ThermoGenesis device subsidiary has signed a license agreement with IncoCell Tianjin Ltd., a wholly-owned subsidiary of China-based Boyalife Group, for CAR-T related and other cellular processing CDMO services. Pursuant to the terms of the agreement, ThermoGenesis has granted IncoCell an exclusive license to purchase and use, at a discounted purchase price, X-Series™ cellular processing research devices, consumables and kits for use in the conduct of CDMO operations in certain Asia Pacific countries. In exchange, ThermoGenesis is entitled to a percentage of IncoCell’s gross contract development revenues, including any potential upfront payments, future milestones or royalty payments.
Given that this is a worldwide market, there are significant opportunities abroad.
From the 10-Q:
Revenues were up 53% y/y, which is rather encouraging as the cost of revenue was up way less, leading to a significant expansion in gross margins. Here is where the revenue comes from (10-Q):
But it is instructive to see where the growth is coming from, so here is the same figure for Q1 2018 (10-Q):
Most of the growth comes from its AXP platform, which nearly doubled revenues which certainly gives indications of promising acceptance by clients.
However, its CAR-TXpress platform (which was introduced in November 2017), while not yet generating substantial revenues, is at least also generating promising acceptance with revenue rising from just $18K in Q1 last year to $307K this quarter.
In the 10-K, management argued that there are already over 600 CAR-T cell related immune-oncology clinical trials globally (and three FDA approved therapies), this is a rapidly growing market.
Its BioArchive product also experienced a considerable uptake, so while it is difficult to assess the competitive stance of these products and verify the claims with independent sources, revenue developments of its main products are pretty promising and are indicative of considerable customer acceptance.
Data by YCharts
The company has embarked on a restructuring program and margins have greatly improved as a result, and OpEx has been greatly reduced:
- S&M increased to $341K in Q1 from $325K a year ago.
- R&D declined to $563K in Q1 from $1M a year ago.
- G&A declined to $1.3M in Q1 from $2.2M a year ago.
Data by YCharts
Cash flow is a bit better than last year and management promised (Q1CC):
ThermoGenesis, achieving cash positive status by year end
That's the device segment, responsible for most of the company's revenues. The company had $2.2M in cash and equivalents at the end of Q1, down from $2.4M last quarter.
There is really significant dilution coming (10-Q):
One has to divide these numbers by 10 as the company embarked on a 10-1 reverse split in order to comply with Nasdaq listing. Still, another 7M shares, that's way more than the 2.28M presently outstanding (of which insiders own 36.6%).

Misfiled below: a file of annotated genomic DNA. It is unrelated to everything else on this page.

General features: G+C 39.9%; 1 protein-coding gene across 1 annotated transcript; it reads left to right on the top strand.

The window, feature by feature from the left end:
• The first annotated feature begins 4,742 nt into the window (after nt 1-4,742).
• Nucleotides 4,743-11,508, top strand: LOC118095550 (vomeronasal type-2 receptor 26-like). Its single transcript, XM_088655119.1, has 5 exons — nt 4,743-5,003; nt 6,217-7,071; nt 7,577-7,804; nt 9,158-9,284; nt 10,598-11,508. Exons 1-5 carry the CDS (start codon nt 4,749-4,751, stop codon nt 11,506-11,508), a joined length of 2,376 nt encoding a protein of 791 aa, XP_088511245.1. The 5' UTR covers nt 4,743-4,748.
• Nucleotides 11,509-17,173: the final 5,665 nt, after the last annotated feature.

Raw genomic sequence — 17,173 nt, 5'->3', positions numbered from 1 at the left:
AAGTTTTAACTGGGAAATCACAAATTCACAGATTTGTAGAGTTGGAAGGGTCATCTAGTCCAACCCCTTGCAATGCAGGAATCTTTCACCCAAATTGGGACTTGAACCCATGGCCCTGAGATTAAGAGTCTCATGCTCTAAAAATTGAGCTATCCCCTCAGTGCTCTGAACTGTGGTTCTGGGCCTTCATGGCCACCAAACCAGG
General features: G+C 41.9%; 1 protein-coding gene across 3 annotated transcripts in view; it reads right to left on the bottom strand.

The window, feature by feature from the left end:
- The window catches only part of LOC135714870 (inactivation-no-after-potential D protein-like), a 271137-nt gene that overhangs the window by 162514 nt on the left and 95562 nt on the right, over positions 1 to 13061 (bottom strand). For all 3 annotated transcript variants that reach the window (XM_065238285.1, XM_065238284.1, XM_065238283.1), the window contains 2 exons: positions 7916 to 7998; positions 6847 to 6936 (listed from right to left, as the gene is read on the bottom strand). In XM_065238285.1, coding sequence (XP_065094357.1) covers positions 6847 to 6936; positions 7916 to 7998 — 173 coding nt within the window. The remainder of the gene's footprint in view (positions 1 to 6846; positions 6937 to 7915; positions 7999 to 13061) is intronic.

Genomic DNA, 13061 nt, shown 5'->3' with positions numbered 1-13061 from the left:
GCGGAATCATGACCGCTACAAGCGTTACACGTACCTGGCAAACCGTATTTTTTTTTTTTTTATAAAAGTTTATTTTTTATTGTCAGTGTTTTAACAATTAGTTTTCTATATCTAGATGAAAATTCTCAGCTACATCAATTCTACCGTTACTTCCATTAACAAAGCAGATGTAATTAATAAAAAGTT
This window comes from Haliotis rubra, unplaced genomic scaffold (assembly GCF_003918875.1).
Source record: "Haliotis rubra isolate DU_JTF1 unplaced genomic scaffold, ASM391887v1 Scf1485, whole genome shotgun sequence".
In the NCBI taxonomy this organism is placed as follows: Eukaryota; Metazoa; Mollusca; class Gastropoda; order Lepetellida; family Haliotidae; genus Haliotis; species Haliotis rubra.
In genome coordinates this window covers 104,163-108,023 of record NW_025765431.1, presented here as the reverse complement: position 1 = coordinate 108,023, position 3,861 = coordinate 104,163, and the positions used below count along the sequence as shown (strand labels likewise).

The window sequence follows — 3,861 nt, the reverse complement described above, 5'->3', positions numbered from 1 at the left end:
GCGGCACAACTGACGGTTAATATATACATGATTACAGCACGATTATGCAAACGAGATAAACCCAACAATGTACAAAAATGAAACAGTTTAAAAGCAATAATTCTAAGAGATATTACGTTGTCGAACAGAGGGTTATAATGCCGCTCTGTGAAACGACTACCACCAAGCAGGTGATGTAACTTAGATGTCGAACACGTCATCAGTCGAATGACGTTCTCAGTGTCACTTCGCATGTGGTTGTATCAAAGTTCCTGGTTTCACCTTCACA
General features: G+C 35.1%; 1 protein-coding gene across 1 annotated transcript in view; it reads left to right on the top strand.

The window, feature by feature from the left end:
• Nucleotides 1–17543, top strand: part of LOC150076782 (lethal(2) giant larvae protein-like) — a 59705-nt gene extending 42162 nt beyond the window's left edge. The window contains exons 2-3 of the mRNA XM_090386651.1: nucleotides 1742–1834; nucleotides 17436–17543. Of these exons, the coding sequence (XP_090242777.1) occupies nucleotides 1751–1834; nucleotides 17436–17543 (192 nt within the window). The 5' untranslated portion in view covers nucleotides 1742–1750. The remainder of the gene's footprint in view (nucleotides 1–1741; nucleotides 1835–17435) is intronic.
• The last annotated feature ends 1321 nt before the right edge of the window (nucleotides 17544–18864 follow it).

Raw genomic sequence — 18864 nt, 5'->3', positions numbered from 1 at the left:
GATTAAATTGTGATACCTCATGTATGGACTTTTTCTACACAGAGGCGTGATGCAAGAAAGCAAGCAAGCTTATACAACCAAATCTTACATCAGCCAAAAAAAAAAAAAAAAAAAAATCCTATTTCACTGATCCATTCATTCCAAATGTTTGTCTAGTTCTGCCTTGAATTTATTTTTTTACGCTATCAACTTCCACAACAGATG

But even fully diluted, the company has less than 10M shares outstanding; that is, it has a market cap of just $30M or so.
Analysts expect $14M in revenue this year rising to $18.5M in 2020, which would imply a sales multiple of 2 on a fully diluted share count. Analysts have this year's EPS at -$2 rising to -$1 in 2020.
There are of course significant risks involved with a small loss-making company, in no particular order:
- The company has a long history of producing financial hardship for investors through losses and dilution.
- The company isn't profitable or cash-flow-positive, so further dilution is certainly possible.
- Although there is some independent evidence to back up the claims on its main product, its AXP platform, it's difficult to get an idea of the competitive landscape and the possibility of new and better devices emerging and the company has a tiny R&D budget.
The company has several promising technologies which have a large and growing market opportunity. While it's difficult to independently verify the claims management makes about the competitive strengths of its technologies, rapidly increasing revenue suggests it is gaining customer acceptance.
So this is firmly in the high-risk, high-reward category but based on the financial improvements of its cost-cutting program and increasing traction, one that seems promising.
Disclosure: I/we have no positions in any stocks mentioned, but may initiate a long position in KOOL over the next 72 hours. I wrote this article myself, and it expresses my own opinions. I am not receiving compensation for it (other than from Seeking Alpha). I have no business relationship with any company whose stock is mentioned in this article.